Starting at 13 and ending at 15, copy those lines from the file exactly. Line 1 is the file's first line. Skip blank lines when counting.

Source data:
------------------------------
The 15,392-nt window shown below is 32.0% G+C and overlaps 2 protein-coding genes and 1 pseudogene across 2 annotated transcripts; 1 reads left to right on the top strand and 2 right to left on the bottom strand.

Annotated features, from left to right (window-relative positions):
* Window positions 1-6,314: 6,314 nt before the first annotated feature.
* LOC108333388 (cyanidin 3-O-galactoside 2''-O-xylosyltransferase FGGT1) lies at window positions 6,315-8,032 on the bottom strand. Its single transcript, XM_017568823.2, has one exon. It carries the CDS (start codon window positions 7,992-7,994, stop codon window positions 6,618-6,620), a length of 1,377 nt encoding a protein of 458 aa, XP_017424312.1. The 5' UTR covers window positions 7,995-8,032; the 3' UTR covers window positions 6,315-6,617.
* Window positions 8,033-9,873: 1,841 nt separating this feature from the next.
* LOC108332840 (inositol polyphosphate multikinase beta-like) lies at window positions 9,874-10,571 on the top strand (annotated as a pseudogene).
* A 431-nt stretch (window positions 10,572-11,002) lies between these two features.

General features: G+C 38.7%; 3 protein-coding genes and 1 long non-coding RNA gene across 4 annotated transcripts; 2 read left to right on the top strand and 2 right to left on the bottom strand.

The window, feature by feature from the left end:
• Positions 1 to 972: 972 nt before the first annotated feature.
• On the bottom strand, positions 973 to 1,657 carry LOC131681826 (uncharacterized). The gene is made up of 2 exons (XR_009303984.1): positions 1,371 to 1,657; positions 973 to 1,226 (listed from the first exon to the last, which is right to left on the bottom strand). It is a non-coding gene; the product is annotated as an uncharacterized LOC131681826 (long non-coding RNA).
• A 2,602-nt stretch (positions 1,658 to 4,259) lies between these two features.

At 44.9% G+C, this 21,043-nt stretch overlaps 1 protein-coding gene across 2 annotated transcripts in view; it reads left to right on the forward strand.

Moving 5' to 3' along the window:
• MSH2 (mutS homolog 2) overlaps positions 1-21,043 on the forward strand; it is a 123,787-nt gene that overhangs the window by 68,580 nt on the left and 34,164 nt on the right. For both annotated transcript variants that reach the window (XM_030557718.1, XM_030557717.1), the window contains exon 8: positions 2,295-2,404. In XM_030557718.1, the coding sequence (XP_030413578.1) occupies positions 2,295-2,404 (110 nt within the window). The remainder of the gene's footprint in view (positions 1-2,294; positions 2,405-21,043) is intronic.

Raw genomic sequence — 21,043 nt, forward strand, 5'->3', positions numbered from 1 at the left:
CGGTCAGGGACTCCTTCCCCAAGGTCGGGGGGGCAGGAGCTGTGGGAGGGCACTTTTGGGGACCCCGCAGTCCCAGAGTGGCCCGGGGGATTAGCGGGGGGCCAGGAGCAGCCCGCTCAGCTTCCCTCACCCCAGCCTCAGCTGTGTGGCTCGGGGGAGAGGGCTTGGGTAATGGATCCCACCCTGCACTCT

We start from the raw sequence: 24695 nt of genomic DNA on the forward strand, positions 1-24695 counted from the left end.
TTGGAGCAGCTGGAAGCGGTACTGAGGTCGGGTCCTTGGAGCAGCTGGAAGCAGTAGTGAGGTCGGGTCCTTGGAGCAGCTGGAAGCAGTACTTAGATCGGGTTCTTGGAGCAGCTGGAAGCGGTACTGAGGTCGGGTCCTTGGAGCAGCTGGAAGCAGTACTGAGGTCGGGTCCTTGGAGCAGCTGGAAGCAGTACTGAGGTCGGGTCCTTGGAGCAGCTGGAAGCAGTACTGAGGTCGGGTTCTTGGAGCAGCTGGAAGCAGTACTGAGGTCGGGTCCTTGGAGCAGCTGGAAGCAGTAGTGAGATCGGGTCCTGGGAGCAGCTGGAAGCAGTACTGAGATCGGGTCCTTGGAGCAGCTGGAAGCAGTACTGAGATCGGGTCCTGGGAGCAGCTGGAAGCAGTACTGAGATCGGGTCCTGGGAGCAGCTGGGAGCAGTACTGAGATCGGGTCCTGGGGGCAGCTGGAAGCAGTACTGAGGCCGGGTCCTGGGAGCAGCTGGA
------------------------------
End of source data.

At 44.9% G+C, this 21,043-nt stretch overlaps 1 protein-coding gene across 2 annotated transcripts in view; it reads left to right on the forward strand.

Moving 5' to 3' along the window:
• MSH2 (mutS homolog 2) overlaps positions 1-21,043 on the forward strand; it is a 123,787-nt gene that overhangs the window by 68,580 nt on the left and 34,164 nt on the right. For both annotated transcript variants that reach the window (XM_030557718.1, XM_030557717.1), the window contains exon 8: positions 2,295-2,404. In XM_030557718.1, the coding sequence (XP_030413578.1) occupies positions 2,295-2,404 (110 nt within the window). The remainder of the gene's footprint in view (positions 1-2,294; positions 2,405-21,043) is intronic.